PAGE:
North Norfolk has many beautiful beaches, some with Blue Flag status, to be enjoyed by all. We've listed the best beaches for wheelchair (and pushchair) access with facilities nearby, and where you can hire beach wheelchairs. 

Cromer, a Blue Flag beach, famous for its pier and crabs, has Blue Badge parking on the west side of the promenade (pay and display) which gives access to the whole of the prom, pier and the beach. For those parking in town there’s a lift from the top of the cliffs down to the east prom. The lift also gives access to the Rocket Café, which has a balcony overlooking the beach as well as indoor seating. Toilets for people with disabilities are available both there and at the west prom. There are some ramps on to the beach but the level of the beach is constantly changing, so these may not always be usable. You can also hire a beach wheelchair for Cromer east beach. Find out more here.
View of Cromer Pier
Nearby Sheringham Blue Flag beach, has limited free on-street parking and pay and display in the town and on the cliff top. Toilets for people with disabilities are available. The paved promenade is accessible from the road and there are ramps on to the beach. The changes in the levels of sand with the tides may make some easier to use than others.
View of Sheringham Beach and ramp
From the car park at West Runton beach on the Deep History Coast, you can access the beach via a paved slope. This Blue Flag beach is where the 600,000 year old skeleton of a steppe mammoth was found, the most complete skeleton ever found in the world.

Aerial view of West Runton Beach and ramp
At Wells-next-the-Sea there’s plenty to do in town for those using a wheelchair. The ramp on to the beach is rather steep and care is recommended for wheelchair users. There is the chance to walk from the quay in town to the beach with views over the harbour and salt flats along a tarmac path. It takes about 15-20 minutes and there is a café and disabled toilets once you get there. There is a short boardwalk and views of the beach if you turn left at the top of the ramp from the beach car park.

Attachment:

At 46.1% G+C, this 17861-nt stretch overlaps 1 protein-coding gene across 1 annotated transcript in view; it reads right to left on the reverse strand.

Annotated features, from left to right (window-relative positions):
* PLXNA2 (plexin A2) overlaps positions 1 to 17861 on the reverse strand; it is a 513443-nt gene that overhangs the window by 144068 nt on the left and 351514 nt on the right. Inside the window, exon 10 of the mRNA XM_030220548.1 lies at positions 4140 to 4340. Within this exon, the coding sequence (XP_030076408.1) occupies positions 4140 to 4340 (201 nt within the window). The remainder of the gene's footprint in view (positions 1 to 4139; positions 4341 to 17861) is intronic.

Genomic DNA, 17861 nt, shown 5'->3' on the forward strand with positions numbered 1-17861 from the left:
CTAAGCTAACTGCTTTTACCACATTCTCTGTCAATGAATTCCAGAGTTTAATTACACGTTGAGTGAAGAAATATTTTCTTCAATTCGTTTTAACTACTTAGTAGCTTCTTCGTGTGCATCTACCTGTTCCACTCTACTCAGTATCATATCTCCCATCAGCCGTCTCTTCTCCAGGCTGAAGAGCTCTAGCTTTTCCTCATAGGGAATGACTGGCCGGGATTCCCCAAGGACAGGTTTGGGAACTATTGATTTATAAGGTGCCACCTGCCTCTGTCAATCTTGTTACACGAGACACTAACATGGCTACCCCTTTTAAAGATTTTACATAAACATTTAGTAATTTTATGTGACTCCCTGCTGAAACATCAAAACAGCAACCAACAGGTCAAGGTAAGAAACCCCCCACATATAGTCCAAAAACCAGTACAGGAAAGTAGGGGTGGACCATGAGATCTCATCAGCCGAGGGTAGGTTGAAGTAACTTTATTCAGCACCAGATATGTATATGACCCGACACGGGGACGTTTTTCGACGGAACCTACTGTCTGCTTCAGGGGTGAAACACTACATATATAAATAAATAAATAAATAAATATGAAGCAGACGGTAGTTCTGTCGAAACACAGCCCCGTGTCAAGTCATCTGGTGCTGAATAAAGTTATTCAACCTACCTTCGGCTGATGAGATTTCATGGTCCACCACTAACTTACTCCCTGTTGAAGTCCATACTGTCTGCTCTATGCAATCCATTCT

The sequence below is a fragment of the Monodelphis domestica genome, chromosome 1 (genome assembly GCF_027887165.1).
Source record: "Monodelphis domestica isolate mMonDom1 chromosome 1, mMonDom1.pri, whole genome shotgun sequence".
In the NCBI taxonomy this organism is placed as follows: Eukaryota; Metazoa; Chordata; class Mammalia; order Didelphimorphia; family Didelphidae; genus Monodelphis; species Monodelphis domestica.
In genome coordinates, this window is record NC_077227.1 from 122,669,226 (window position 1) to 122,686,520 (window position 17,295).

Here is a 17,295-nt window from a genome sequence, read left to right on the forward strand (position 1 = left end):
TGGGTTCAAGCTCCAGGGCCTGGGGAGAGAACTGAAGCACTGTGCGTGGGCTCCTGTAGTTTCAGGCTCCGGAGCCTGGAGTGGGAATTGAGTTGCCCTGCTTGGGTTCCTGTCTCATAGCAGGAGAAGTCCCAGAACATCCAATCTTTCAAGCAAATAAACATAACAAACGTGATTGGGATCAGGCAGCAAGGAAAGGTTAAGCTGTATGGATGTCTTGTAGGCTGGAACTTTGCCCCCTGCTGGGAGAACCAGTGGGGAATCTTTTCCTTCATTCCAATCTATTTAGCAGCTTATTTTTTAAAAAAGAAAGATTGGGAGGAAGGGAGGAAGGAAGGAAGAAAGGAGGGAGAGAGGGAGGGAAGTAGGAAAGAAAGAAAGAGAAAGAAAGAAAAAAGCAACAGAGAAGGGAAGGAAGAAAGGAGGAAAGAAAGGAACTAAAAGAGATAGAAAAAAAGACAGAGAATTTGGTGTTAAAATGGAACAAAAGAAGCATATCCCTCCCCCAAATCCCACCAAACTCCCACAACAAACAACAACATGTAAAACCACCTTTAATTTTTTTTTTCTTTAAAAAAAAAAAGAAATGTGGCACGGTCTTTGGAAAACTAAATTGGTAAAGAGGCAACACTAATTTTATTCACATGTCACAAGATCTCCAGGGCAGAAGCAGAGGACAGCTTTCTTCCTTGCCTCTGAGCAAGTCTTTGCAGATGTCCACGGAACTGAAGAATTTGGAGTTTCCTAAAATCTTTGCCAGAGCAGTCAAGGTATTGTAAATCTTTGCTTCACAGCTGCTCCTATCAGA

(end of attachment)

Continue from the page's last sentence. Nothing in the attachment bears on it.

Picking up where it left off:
Beach huts on Wells Beach
At Holkham beach there are dedicated Blue Badge car parking spaces. From the car park, there is a sturdy wooden track that leads you to a viewing platform which offers fantastic views of the beach. 

Or you can follow a one-mile route, turn left at the bottom of Lady Anne’s Drive and follow the hardcore track with the pinewoods on the right. Pass a small saltwater lagoon on the left, and after approximately a mile, you will reach the George Washington Hide. There is access here through to the beach via a boardwalk. Looking across the grazing marshes back towards Holkham Park, you will see the monument rising up amongst the tops of the trees. The return route can be varied by going through the pinewoods and turning right along the beach back to the end of Lady Anne’s Drive.

Viewing platform at Holkham Beach
Sea Palling has relatively easy access to a slope to the Blue Flag beach from nearby parking. The slope is fairly steep and can be covered with sand beach side so a bit of care is needed when using the slope. There is a disabled toilet, plus café, pub, fish and chips and amusements.
People on the beach at Sea Palling
The slope at Mundesley could also prove to be a little on the steep side, though is it still accessible, with parking and toilets at the top in town. There are also toilets on the prom. At the top of this Blue Flag beach on the green is Mundesley Maritime Museum which is believed to the be smallest museum in the UK.
View of the beach huts and sand at Mundesley Beach
At Hunstanton seaside resort, disabled access has been provided to all the main public areas including the beach. The paved promenade has several slopes leading down to the beach where you can see the famous striped cliffs. There is also a specially designed sensory garden, which provides opportunities to touch, hear and smell the plants and sculptures.

View of the cliffs and beach at Hunstanton
The Norfolk Coast Partnership has a selection of walks on its website which provide an opportunity for everyone from pushschair users to those with limited mobility to experience the diversity of the landscapes and wildlife of the area, from Cromer prom to Sheringham Park and beyond. Many sites are based on the Easy Access to the Norfolk Coast AONB, a guide to easily accessible countryside sites.

National Trails also has information about wheelchair access to the Norfolk Coast Path.

Norfolk Coast Path Signpost




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